Word of the Day Archive
Monday August 29, 2011
1. To go with impatient, exaggerated movements.
1. A strip of material gathered or pleated and attached at one edge, with the other edge left loose or hanging
1. To throw the body about spasmodically.
Witches keen, movie stars flounce off with tarnished auras.
-- Salman Rushdie, East, West
"It would please me no end," she said, as I registered on my face precisely the amount of sympathy I felt for her outfit, "if you wouldn't flounce around this place in your nightclothes!"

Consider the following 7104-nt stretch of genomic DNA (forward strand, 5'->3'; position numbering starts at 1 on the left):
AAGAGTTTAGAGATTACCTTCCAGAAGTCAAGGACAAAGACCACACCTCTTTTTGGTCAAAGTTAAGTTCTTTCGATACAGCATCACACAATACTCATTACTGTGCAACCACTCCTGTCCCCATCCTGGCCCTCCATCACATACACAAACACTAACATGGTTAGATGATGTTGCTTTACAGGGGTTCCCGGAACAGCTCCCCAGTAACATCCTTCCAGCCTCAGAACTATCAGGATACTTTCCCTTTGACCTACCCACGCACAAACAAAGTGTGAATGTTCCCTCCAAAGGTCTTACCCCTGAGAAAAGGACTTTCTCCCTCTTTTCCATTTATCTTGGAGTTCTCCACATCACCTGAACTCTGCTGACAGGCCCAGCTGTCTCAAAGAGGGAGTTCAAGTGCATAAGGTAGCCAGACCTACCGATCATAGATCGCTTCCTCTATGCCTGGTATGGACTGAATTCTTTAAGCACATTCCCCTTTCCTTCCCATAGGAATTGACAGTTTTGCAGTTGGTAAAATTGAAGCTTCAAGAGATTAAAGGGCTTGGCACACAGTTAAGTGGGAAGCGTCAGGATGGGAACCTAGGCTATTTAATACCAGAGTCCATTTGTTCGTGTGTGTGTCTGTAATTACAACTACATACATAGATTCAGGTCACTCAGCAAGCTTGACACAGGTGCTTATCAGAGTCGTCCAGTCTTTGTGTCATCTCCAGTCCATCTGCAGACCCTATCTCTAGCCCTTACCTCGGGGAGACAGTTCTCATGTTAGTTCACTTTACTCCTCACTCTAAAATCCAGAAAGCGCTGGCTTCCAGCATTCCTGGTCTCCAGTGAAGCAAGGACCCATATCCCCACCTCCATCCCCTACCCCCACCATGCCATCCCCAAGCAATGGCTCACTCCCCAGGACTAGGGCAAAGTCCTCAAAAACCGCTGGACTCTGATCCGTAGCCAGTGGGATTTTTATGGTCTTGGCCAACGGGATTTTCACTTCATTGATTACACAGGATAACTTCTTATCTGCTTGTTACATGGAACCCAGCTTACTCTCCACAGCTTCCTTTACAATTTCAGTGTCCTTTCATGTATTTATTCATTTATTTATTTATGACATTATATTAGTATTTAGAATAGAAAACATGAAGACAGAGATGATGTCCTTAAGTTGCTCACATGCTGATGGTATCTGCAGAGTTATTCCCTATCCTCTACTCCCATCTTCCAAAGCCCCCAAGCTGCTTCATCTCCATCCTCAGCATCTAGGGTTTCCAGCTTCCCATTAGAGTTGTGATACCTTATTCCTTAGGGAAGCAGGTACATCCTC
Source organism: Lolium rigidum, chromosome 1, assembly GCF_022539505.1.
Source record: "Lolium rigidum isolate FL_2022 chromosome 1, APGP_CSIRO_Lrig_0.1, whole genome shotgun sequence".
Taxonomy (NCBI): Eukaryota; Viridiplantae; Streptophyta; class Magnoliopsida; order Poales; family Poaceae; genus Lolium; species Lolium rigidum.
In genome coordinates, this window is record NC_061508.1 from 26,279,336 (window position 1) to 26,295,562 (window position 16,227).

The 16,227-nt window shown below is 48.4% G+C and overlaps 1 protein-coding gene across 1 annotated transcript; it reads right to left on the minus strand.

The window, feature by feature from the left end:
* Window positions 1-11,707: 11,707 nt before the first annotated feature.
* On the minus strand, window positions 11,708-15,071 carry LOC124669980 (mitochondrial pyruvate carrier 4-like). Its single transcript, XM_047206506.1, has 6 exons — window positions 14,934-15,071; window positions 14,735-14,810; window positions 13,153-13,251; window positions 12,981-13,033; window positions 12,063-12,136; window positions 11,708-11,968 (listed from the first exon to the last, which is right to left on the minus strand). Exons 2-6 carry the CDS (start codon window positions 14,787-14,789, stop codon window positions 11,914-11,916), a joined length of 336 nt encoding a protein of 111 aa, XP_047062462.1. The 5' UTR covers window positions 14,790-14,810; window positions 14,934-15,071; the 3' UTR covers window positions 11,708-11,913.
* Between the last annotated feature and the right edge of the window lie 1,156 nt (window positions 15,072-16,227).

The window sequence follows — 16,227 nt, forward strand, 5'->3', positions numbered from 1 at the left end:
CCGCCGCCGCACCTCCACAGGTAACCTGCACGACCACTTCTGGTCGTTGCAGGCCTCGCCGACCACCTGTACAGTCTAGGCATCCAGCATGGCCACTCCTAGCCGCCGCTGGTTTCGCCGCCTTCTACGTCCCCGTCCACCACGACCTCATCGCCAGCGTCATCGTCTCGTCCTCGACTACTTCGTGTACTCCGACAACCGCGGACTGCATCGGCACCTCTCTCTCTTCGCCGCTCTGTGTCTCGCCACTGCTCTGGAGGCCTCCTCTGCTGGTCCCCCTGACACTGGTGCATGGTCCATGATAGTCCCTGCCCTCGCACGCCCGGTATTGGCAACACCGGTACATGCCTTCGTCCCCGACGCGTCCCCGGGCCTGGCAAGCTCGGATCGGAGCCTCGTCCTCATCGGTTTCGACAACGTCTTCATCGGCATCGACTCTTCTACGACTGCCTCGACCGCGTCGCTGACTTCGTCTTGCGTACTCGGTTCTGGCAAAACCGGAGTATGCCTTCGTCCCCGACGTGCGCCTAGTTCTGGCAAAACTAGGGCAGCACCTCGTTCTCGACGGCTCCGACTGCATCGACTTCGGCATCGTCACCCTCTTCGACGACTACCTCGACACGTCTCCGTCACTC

-- Philip Roth, Letting Go
Flounce may have emerged from the Scandinavian flunsa, "to plunge, hurry," but the first record of these is 200 years later than the English word. The English bounce may be an influence.